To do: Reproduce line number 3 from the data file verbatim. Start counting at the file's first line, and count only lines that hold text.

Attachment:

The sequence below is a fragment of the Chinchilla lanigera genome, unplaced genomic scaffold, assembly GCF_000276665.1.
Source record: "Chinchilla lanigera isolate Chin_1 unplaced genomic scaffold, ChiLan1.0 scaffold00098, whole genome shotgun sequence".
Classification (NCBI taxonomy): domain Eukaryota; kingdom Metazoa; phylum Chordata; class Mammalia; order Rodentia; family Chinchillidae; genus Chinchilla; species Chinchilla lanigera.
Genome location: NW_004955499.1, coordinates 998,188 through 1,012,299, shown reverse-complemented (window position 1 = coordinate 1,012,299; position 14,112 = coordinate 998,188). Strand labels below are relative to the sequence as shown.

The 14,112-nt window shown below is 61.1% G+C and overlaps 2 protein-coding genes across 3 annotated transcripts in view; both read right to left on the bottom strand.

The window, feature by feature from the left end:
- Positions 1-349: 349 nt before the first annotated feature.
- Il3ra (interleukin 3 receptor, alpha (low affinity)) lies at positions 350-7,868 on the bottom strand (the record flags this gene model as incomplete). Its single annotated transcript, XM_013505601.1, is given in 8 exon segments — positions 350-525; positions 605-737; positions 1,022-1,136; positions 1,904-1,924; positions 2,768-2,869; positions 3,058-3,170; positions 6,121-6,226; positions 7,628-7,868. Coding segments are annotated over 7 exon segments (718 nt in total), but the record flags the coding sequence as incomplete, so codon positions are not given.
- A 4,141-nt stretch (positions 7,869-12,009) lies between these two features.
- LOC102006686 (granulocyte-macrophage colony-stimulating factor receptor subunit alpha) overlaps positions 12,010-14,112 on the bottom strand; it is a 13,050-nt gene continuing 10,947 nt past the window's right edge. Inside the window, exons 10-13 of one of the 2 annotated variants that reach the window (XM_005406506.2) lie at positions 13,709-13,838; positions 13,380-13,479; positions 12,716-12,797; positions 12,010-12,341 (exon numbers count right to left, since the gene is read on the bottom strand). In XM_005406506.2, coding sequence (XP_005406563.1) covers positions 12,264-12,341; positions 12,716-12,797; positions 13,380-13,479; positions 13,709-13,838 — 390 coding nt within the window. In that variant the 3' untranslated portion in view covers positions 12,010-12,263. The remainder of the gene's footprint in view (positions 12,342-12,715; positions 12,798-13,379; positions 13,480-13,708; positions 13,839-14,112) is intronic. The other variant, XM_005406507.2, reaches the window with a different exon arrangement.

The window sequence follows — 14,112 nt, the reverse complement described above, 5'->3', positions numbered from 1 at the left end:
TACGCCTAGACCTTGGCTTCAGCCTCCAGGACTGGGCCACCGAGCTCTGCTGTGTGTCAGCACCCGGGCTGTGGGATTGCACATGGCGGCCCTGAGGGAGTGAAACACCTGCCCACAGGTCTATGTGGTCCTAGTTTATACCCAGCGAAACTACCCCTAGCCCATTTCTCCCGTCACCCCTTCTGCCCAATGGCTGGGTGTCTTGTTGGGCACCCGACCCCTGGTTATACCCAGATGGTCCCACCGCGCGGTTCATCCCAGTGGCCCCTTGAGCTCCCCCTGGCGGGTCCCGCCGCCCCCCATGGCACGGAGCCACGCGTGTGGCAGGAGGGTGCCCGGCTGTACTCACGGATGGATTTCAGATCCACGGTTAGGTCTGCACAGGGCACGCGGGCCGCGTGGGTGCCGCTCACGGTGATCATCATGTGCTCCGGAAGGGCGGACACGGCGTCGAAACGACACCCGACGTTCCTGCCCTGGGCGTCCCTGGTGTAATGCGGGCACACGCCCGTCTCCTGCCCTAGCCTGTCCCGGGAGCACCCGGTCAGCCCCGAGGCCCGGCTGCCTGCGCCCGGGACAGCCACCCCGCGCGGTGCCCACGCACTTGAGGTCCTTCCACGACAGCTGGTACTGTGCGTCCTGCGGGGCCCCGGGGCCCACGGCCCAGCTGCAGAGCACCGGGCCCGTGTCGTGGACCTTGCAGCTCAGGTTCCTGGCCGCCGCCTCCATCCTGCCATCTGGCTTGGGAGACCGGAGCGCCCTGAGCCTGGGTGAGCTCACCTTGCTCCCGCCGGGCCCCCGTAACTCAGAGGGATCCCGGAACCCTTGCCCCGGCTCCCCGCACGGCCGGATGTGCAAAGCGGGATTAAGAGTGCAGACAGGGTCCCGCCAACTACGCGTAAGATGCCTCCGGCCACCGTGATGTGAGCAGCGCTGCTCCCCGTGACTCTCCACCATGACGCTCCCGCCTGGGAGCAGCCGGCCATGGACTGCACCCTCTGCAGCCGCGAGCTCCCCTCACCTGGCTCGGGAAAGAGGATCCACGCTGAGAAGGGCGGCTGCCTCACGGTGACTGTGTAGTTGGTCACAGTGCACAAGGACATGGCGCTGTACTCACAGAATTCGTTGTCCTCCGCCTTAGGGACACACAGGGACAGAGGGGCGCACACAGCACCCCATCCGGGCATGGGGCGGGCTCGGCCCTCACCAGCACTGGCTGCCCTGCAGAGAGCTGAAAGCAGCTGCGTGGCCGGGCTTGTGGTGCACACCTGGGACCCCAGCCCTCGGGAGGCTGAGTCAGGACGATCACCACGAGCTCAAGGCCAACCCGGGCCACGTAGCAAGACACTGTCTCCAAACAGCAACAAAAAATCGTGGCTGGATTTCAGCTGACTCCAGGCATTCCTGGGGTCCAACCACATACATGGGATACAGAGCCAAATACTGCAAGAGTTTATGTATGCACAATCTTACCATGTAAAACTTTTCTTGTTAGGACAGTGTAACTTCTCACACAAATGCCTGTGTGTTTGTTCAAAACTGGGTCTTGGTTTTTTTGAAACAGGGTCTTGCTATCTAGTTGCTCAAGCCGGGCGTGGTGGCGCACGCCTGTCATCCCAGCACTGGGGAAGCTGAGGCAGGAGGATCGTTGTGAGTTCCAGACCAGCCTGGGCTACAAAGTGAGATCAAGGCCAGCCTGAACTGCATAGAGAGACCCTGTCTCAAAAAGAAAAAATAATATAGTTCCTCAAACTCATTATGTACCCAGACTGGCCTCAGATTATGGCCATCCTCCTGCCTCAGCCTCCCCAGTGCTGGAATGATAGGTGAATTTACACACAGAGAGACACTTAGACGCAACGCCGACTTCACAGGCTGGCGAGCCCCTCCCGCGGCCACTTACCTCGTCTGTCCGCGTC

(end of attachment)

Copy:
Classification (NCBI taxonomy): domain Eukaryota; kingdom Metazoa; phylum Chordata; class Mammalia; order Rodentia; family Chinchillidae; genus Chinchilla; species Chinchilla lanigera.